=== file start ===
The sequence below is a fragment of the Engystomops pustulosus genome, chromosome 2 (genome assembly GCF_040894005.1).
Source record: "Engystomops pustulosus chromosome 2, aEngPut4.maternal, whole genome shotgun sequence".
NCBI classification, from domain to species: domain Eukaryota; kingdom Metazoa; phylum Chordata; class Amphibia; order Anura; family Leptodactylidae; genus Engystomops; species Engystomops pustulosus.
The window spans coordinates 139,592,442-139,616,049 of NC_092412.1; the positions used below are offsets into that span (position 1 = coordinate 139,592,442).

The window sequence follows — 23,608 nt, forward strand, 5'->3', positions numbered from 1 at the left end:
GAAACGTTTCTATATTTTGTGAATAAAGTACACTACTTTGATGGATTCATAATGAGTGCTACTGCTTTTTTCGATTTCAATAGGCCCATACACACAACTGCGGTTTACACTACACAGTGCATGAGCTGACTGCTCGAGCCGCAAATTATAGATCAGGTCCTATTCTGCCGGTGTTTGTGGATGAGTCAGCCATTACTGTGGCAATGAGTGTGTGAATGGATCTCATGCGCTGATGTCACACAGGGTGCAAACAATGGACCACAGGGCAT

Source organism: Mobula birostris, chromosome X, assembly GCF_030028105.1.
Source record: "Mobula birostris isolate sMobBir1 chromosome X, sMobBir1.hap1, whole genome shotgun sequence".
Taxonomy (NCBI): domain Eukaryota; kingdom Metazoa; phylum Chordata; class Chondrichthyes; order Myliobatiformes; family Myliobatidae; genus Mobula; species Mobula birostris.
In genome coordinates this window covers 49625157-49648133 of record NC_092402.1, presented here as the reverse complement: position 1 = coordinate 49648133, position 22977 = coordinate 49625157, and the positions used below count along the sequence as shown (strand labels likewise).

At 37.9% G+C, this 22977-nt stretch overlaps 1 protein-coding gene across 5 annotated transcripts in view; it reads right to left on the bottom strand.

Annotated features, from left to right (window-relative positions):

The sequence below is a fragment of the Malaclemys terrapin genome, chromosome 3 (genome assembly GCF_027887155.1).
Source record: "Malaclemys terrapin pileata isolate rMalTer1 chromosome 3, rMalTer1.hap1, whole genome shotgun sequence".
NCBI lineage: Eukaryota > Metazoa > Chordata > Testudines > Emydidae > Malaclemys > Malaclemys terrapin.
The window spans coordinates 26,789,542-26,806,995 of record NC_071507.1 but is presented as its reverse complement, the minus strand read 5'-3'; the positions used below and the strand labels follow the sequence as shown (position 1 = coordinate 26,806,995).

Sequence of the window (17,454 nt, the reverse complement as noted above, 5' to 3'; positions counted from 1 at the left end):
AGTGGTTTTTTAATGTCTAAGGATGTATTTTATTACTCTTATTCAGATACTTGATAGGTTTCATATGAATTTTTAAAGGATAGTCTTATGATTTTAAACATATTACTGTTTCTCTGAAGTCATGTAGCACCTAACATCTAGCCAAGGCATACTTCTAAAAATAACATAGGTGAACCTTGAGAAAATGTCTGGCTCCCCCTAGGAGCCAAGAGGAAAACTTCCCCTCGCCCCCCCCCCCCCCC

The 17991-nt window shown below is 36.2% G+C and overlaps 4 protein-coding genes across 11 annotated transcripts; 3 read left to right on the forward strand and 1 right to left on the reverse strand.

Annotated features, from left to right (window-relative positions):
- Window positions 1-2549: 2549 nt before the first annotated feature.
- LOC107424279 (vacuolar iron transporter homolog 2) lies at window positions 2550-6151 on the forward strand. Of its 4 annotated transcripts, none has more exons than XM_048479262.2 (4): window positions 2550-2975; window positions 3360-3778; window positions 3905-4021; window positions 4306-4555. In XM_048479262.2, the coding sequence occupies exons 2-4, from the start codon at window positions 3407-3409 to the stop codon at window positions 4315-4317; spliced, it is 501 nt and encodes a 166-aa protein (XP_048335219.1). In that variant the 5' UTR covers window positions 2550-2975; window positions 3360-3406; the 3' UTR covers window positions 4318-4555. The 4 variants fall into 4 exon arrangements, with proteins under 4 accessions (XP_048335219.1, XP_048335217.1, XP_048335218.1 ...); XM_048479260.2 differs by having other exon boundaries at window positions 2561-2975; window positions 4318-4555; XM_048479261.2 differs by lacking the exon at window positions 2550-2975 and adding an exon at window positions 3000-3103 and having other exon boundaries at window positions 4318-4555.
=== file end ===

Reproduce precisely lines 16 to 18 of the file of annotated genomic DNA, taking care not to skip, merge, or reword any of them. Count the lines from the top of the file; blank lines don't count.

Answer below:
The window spans coordinates 26,789,542-26,806,995 of record NC_071507.1 but is presented as its reverse complement, the minus strand read 5'-3'; the positions used below and the strand labels follow the sequence as shown (position 1 = coordinate 26,806,995).

Sequence of the window (17,454 nt, the reverse complement as noted above, 5' to 3'; positions counted from 1 at the left end):
AGTGGTTTTTTAATGTCTAAGGATGTATTTTATTACTCTTATTCAGATACTTGATAGGTTTCATATGAATTTTTAAAGGATAGTCTTATGATTTTAAACATATTACTGTTTCTCTGAAGTCATGTAGCACCTAACATCTAGCCAAGGCATACTTCTAAAAATAACATAGGTGAACCTTGAGAAAATGTCTGGCTCCCCCTAGGAGCCAAGAGGAAAACTTCCCCTCGCCCCCCCCCCCCCCC